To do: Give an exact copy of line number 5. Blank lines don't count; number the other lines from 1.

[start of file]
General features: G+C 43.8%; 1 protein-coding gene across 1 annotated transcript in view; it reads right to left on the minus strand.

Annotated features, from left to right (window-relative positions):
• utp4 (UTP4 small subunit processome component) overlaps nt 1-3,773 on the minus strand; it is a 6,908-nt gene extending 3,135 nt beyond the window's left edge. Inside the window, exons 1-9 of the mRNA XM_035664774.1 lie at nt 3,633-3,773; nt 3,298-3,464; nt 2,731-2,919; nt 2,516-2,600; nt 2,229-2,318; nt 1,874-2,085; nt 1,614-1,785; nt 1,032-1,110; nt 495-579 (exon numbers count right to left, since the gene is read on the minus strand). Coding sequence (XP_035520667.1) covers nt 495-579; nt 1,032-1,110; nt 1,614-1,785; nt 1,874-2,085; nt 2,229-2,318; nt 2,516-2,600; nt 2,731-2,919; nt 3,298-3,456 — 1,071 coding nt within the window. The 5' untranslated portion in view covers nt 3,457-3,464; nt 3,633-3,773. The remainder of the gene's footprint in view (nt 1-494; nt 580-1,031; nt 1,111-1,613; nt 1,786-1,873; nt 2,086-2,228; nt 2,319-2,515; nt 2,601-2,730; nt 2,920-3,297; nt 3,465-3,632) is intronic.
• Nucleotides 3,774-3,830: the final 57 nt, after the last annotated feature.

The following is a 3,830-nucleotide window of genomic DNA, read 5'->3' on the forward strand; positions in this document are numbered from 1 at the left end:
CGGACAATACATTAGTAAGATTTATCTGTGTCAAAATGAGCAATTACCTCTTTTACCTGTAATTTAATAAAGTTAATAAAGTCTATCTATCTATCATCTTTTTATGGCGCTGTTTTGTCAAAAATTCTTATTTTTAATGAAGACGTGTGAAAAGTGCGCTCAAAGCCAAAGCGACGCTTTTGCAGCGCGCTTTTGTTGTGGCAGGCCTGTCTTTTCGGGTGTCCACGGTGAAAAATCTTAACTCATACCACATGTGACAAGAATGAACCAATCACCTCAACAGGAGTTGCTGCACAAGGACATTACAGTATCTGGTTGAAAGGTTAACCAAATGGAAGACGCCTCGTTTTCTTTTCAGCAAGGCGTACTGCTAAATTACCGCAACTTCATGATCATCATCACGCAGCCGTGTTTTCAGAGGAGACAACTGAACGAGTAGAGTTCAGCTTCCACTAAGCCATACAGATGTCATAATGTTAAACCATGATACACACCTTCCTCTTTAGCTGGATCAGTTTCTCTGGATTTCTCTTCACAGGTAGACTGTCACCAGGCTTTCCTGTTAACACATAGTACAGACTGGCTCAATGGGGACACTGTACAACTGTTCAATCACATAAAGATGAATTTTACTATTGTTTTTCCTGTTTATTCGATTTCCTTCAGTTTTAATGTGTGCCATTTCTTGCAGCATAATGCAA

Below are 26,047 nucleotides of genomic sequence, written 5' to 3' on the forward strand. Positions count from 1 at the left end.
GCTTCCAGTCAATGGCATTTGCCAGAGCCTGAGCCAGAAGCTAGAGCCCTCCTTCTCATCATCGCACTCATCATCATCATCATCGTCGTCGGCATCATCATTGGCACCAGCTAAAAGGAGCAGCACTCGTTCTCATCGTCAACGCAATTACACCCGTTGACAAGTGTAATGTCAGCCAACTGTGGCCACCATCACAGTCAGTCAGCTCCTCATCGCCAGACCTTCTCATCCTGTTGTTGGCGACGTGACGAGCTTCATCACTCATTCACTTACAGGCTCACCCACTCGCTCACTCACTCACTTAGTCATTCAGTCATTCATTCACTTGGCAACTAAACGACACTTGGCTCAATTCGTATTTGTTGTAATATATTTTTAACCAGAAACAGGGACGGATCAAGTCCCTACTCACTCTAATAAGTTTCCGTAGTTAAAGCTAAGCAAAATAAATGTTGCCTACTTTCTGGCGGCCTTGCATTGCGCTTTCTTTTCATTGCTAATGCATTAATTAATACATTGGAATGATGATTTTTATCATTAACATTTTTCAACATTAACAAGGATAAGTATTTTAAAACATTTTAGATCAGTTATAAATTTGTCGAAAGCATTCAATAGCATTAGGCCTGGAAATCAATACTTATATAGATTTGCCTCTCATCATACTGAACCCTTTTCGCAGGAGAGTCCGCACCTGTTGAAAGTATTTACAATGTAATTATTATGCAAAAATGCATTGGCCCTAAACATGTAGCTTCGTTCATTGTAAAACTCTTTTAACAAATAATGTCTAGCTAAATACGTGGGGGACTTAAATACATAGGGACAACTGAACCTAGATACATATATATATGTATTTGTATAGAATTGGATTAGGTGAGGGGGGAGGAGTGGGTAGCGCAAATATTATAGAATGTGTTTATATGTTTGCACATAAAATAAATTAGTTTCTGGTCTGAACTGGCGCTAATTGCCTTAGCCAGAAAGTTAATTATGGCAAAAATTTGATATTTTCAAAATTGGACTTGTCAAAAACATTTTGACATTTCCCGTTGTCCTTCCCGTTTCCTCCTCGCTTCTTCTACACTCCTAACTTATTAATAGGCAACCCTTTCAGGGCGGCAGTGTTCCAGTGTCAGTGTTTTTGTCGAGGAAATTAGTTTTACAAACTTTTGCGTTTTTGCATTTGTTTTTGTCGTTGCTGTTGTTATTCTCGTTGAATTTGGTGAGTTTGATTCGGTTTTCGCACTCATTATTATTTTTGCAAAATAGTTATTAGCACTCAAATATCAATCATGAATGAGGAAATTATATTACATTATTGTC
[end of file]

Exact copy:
The following is a 3,830-nucleotide window of genomic DNA, read 5'->3' on the forward strand; positions in this document are numbered from 1 at the left end: